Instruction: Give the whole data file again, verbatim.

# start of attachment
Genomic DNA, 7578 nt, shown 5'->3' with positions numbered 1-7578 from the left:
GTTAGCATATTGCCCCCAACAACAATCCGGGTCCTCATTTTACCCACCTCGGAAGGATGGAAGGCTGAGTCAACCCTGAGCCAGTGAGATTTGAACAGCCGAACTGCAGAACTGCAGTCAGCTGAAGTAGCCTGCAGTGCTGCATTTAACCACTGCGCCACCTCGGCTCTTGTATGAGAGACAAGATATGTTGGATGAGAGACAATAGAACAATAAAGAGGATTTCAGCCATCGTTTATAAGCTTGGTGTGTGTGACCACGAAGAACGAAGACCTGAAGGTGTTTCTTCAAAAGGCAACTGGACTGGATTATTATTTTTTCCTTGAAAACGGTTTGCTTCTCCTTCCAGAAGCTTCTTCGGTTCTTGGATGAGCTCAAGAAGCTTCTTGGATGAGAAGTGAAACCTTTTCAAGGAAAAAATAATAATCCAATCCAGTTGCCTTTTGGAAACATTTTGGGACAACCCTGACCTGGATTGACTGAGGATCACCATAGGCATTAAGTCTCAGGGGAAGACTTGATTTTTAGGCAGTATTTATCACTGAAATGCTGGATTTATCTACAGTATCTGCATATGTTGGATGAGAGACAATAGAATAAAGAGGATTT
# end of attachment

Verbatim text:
Genomic DNA, 7578 nt, shown 5'->3' with positions numbered 1-7578 from the left:
GTTAGCATATTGCCCCCAACAACAATCCGGGTCCTCATTTTACCCACCTCGGAAGGATGGAAGGCTGAGTCAACCCTGAGCCAGTGAGATTTGAACAGCCGAACTGCAGAACTGCAGTCAGCTGAAGTAGCCTGCAGTGCTGCATTTAACCACTGCGCCACCTCGGCTCTTGTATGAGAGACAAGATATGTTGGATGAGAGACAATAGAACAATAAAGAGGATTTCAGCCATCGTTTATAAGCTTGGTGTGTGTGACCACGAAGAACGAAGACCTGAAGGTGTTTCTTCAAAAGGCAACTGGACTGGATTATTATTTTTTCCTTGAAAACGGTTTGCTTCTCCTTCCAGAAGCTTCTTCGGTTCTTGGATGAGCTCAAGAAGCTTCTTGGATGAGAAGTGAAACCTTTTCAAGGAAAAAATAATAATCCAATCCAGTTGCCTTTTGGAAACATTTTGGGACAACCCTGACCTGGATTGACTGAGGATCACCATAGGCATTAAGTCTCAGGGGAAGACTTGATTTTTAGGCAGTATTTATCACTGAAATGCTGGATTTATCTACAGTATCTGCATATGTTGGATGAGAGACAATAGAATAAAGAGGATTT